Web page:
public school curriculum. It is not an aptitude test, such as the
SAT, or other widely recognized national tests. Public schools teach
students the specific content the test covers, but home school
families do not necessarily use the same curriculum as public
schools. It is unfair to test home school students on material they
may not have been taught.

2. No state in the country requires home school children to take the
state's assessment.

3. Home schooled students are already required by law to be assessed
every year, and those assessments must be filed with the Maine State
Department of Education. Requiring home schooled students to take an
additional test is unnecessary.

4. One of the reasons home schooling is so successful is that parents
have wide latitude to choose the educational program that is most
effective for their own children. If home schoolers are required to
take an assessment which is based upon the curriculum of the public
school, there will be tremendous, unfair pressure on parents to give
up the curriculum they believe is best for their child and instead
teach the public school curriculum. No one wants his or her child to
have the stigma of a low score on the MEA.

5. It is financially irresponsible-and makes no sense---for a school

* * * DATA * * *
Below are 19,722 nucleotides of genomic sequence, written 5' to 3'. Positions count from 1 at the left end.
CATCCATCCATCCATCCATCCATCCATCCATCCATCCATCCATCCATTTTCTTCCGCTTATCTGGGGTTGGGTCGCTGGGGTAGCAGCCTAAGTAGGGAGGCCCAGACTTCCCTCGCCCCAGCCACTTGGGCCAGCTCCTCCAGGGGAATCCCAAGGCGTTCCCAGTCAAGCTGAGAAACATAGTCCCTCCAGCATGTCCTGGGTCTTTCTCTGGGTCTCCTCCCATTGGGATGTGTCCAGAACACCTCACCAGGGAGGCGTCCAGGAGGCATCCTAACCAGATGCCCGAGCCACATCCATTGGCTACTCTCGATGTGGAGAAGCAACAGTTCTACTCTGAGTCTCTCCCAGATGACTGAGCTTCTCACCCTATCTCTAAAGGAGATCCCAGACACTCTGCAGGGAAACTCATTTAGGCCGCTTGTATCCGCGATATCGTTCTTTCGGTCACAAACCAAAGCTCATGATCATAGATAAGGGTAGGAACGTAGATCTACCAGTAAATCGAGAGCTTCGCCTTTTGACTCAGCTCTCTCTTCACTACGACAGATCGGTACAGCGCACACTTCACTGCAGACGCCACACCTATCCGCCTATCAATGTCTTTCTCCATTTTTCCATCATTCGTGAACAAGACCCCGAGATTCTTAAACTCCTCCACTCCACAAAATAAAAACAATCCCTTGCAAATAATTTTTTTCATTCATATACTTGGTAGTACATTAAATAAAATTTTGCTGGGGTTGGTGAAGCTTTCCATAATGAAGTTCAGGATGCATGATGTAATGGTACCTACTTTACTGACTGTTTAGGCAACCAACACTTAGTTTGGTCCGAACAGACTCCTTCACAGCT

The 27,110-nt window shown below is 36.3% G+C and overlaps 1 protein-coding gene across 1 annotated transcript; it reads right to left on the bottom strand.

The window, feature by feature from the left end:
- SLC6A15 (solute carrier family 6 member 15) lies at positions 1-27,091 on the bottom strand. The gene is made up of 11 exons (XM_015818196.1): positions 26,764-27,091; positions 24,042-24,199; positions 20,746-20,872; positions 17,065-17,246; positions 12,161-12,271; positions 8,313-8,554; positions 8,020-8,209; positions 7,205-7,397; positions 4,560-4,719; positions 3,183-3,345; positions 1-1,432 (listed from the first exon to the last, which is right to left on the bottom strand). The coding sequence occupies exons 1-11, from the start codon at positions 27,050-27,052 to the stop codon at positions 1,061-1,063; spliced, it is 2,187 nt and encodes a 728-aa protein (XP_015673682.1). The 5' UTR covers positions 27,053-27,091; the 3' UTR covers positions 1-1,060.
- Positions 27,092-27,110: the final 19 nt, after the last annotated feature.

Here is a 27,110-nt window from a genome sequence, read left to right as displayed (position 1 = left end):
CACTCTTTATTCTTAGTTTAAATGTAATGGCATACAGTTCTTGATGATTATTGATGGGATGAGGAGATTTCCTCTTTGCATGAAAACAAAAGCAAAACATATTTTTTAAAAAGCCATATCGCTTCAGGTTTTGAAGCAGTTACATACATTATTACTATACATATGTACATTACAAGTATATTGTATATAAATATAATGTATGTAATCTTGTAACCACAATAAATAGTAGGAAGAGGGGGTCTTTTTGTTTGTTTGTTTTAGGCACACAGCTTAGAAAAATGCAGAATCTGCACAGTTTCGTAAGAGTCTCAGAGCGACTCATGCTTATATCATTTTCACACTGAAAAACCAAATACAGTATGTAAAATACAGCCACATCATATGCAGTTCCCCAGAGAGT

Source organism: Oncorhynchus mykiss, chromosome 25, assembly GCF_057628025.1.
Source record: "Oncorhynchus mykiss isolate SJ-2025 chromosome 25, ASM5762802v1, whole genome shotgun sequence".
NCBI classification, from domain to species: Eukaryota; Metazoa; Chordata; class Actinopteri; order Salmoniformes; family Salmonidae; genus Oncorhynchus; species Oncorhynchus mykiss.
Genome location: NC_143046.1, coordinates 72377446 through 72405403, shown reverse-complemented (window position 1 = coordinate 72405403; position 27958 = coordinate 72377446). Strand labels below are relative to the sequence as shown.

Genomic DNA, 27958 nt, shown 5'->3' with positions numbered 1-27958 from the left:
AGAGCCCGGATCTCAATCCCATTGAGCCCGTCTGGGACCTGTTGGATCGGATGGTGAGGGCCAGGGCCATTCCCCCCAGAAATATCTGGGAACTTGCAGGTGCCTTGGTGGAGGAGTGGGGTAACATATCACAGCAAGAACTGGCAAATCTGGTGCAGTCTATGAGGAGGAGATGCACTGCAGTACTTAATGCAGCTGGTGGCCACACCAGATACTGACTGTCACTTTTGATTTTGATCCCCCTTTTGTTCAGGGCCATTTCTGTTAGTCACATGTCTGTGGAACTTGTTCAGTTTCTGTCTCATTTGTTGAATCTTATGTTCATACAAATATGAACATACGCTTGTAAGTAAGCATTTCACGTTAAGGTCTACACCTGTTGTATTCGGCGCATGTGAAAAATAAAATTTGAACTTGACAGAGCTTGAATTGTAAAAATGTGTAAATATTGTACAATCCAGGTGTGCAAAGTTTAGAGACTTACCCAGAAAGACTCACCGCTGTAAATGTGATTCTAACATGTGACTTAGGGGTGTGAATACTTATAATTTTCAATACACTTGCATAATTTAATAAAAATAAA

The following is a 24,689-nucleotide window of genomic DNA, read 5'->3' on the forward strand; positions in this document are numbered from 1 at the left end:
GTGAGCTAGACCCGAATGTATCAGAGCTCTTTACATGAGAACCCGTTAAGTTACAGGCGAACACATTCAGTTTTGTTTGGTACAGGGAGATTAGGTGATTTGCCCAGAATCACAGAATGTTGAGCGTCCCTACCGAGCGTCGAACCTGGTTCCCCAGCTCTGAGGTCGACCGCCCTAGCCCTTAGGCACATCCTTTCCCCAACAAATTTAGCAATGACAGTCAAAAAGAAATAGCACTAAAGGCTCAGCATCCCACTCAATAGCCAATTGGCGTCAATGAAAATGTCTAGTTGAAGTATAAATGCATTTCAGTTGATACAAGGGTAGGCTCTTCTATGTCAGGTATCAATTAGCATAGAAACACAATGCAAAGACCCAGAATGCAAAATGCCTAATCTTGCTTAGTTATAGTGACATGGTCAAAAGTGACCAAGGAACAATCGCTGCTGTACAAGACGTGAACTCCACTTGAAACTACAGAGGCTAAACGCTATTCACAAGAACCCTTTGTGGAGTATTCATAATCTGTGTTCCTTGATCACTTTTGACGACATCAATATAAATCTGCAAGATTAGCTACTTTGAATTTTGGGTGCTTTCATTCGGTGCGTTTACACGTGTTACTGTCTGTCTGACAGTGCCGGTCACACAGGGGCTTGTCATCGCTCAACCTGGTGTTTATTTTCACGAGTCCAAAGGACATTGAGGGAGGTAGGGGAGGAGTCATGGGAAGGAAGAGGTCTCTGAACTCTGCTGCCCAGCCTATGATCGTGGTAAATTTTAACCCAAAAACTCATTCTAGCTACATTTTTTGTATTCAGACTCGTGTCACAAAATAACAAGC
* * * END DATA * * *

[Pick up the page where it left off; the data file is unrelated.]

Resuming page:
to get extra money simply because home school families live in the
district. Why should the school get paid for children it does not
teach? Furthermore, since taxpayers are the only source of government
revenue, public schools will get extra money only if it comes from
taxpayers. The greater the number of families who home school, the
greater the potential tax increase. Does this make sense in an era
when home schooling is the fastest growing educational movement?

6. The bill also compels private school students to take the MEA, and
gives school districts 25 percent of the per-student amount of state
funding for private school students. This is unfair and financially
irresponsible for the reasons outlined above.

Sincerely yours,

Scott A. Woodruff, Esq.

Education and Cultural Affairs Committee
Committee Phone: 207.287.3125

Senate Message Line: 800.423.6900
Representatives Message Line: 800.423.2900

If you do not know who your senator or representative is, you can
call 207.287.1692 or 800.301.3178 for legislative information, or get
help at this website:

Betty Lou Mitchell, Chair (R-Penobscot)

John M. Nutting (D-Androscoggin)

Margaret Rotundo (D-Androscoggin)


Shirley K. Richard, Chair (D-Madison)

Mabel J. Desmond (D-Mapleton)

James G. Skoglund (D-St. George)

Elizabeth Watson (D-Farmingdale)

Stephen C. Estes (D-Kittery)

Glenn Cummings (D-Portland)

Vaughn A. Stedman (R-Hartland)

Mary Black Andrews (R-York)

Carol Weston (R-Montville)

Mary Ellen Ledwin (R-Holden)

Donald G. Soctomah (Passamaquoddy Tribe)

Home School Legal Defense Association
P.O. Box 3000
Purcellville, Virginia 20134
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you for your cooperation.

 Other Resources

More information on Maine's Senate Bill 129